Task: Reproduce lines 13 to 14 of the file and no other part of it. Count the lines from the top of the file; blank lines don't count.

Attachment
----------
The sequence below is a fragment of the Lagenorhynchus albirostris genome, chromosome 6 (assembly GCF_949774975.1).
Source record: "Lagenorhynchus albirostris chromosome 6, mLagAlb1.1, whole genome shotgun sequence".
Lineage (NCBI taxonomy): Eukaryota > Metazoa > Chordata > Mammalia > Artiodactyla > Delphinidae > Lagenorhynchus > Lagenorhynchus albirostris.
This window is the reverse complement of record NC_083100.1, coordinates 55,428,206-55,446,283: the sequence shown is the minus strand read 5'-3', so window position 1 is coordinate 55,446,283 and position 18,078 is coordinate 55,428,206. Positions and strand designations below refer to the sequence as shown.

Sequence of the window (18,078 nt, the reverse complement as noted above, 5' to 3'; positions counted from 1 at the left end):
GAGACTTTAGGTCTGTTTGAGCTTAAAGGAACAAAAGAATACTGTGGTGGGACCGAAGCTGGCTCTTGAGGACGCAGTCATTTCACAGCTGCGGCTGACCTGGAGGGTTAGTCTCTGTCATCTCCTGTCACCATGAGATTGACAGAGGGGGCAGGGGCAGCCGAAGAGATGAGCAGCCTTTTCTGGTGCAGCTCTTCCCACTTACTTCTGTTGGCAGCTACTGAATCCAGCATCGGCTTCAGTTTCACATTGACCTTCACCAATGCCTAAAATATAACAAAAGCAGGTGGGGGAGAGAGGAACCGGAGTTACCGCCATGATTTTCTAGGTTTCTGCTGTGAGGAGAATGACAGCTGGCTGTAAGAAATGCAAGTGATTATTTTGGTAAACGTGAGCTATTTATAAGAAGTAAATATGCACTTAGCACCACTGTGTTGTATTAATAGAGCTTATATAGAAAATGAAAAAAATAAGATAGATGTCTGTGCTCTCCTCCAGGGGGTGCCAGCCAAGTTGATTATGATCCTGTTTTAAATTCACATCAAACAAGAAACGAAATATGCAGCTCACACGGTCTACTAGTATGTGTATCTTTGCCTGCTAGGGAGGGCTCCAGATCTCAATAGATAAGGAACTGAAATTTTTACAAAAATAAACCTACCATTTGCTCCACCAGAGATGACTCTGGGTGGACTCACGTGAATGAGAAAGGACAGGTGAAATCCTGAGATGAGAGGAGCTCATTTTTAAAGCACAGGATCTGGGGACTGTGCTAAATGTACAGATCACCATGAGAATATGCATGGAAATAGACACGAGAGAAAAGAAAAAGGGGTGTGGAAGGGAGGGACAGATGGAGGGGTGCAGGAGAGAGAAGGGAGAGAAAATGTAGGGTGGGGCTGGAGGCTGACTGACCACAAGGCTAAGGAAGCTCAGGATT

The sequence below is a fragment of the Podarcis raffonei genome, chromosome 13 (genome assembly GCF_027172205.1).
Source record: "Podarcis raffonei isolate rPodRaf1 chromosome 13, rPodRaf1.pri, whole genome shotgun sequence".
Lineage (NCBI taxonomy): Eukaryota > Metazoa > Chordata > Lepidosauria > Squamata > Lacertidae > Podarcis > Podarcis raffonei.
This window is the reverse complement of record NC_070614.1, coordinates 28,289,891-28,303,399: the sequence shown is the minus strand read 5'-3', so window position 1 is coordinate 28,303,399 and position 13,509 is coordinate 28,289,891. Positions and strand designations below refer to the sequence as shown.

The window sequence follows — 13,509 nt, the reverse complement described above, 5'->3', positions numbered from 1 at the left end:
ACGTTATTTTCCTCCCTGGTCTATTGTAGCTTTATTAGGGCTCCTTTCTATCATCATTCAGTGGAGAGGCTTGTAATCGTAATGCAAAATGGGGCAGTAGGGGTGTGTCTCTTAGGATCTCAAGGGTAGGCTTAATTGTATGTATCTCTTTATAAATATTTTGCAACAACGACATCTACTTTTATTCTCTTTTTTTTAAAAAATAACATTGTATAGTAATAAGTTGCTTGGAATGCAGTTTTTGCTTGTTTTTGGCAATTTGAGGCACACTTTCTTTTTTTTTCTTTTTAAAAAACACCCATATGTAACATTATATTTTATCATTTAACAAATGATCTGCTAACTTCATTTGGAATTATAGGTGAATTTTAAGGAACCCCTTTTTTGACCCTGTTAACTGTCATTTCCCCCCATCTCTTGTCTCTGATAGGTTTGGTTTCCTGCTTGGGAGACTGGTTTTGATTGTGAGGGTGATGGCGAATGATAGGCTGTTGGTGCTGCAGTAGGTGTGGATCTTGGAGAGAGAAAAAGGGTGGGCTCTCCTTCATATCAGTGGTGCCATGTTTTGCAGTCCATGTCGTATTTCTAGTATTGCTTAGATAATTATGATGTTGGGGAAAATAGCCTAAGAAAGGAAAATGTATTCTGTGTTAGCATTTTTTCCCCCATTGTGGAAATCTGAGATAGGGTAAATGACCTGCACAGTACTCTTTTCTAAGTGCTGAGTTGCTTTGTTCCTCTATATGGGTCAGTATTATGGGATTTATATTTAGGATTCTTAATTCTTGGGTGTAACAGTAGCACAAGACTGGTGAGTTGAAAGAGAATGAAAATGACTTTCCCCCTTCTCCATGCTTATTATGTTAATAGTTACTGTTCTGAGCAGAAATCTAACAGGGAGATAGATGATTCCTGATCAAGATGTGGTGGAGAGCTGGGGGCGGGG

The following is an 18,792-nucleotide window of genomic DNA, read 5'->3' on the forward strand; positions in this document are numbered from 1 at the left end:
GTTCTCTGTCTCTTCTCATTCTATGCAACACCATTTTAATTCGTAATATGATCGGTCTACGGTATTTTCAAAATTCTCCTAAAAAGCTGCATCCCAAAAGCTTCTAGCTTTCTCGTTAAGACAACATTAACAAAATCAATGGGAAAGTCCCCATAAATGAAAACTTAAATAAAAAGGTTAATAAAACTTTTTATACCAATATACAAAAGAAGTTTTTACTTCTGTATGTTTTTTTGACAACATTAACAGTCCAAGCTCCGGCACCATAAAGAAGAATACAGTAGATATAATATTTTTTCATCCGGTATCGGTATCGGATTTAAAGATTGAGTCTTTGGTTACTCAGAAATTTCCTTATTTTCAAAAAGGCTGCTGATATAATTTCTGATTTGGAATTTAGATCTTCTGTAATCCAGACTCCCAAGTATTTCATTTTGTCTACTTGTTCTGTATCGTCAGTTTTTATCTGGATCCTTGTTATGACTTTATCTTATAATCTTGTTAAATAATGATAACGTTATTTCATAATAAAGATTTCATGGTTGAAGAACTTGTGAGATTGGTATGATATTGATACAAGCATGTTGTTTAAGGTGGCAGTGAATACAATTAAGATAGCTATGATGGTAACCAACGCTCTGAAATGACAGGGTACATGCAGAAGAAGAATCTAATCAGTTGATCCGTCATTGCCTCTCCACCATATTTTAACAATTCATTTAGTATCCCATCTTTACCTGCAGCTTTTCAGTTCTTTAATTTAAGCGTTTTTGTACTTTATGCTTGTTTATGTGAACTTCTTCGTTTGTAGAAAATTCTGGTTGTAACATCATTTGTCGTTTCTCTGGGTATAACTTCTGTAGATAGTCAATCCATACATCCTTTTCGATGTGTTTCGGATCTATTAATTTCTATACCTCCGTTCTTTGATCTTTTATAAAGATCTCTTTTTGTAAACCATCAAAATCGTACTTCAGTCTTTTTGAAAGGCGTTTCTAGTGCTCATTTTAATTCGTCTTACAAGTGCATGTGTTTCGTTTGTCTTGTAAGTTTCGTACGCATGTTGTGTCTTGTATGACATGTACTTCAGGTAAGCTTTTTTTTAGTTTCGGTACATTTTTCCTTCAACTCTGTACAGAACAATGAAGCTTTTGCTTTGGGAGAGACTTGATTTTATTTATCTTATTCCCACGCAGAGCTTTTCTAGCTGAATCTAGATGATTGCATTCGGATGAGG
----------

The following is an 18,792-nucleotide window of genomic DNA, read 5'->3' on the forward strand; positions in this document are numbered from 1 at the left end:
GTTCTCTGTCTCTTCTCATTCTATGCAACACCATTTTAATTCGTAATATGATCGGTCTACGGTATTTTCAAAATTCTCCTAAAAAGCTGCATCCCAAAAGCTTCTAGCTTTCTCGTTAAGACAACATTAACAAAATCAATGGGAAAGTCCCCATAAATGAAAACTTAAATAAAAAGGTTAATAAAACTTTTTATACCAATATACAAAAGAAGTTTTTACTTCTGTATGTTTTTTTGACAACATTAACAGTCCAAGCTCCGGCACCATAAAGAAGAATACAGTAGATATAATATTTTTTCATCCGGTATCGGTATCGGATTTAAAGATTGAGTCTTTGGTTACTCAGAAATTTCCTTATTTTCAAAAAGGCTGCTGATATAATTTCTGATTTGGAATTTAGATCTTCTGTAATCCAGACTCCCAAGTATTTCATTTTGTCTACTTGTTCTGTATCGTCAGTTTTTATCTGGATCCTTGTTATGACTTTATCTTATAATCTTGTTAAATAATGATAACGTTATTTCATAATAAAGATTTCATGGTTGAAGAACTTGTGAGATTGGTATGATATTGATACAAGCATGTTGTTTAAGGTGGCAGTGAATACAATTAAGATAGCTATGATGGTAACCAACGCTCTGAAATGACAGGGTACATGCAGAAGAAGAATCTAATCAGTTGATCCGTCATTGCCTCTCCACCATATTTTAACAATTCATTTAGTATCCCATCTTTACCTGCAGCTTTTCAGTTCTTTAATTTAAGCGTTTTTGTACTTTATGCTTGTTTATGTGAACTTCTTCGTTTGTAGAAAATTCTGGTTGTAACATCATTTGTCGTTTCTCTGGGTATAACTTCTGTAGATAGTCAATCCATACATCCTTTTCGATGTGTTTCGGATCTATTAATTTCTATACCTCCGTTCTTTGATCTTTTATAAAGATCTCTTTTTGTAAACCATCAAAATCGTACTTCAGTCTTTTTGAAAGGCGTTTCTAGTGCTCATTTTAATTCGTCTTACAAGTGCATGTGTTTCGTTTGTCTTGTAAGTTTCGTACGCATGTTGTGTCTTGTATGACATGTACTTCAGGTAAGCTTTTTTTTAGTTTCGGTACATTTTTCCTTCAACTCTGTACAGAACAATGAAGCTTTTGCTTTGGGAGAGACTTGATTTTATTTATCTTATTCCCACGCAGAGCTTTTCTAGCTGAATCTAGATGATTGCATTCGGATGAGG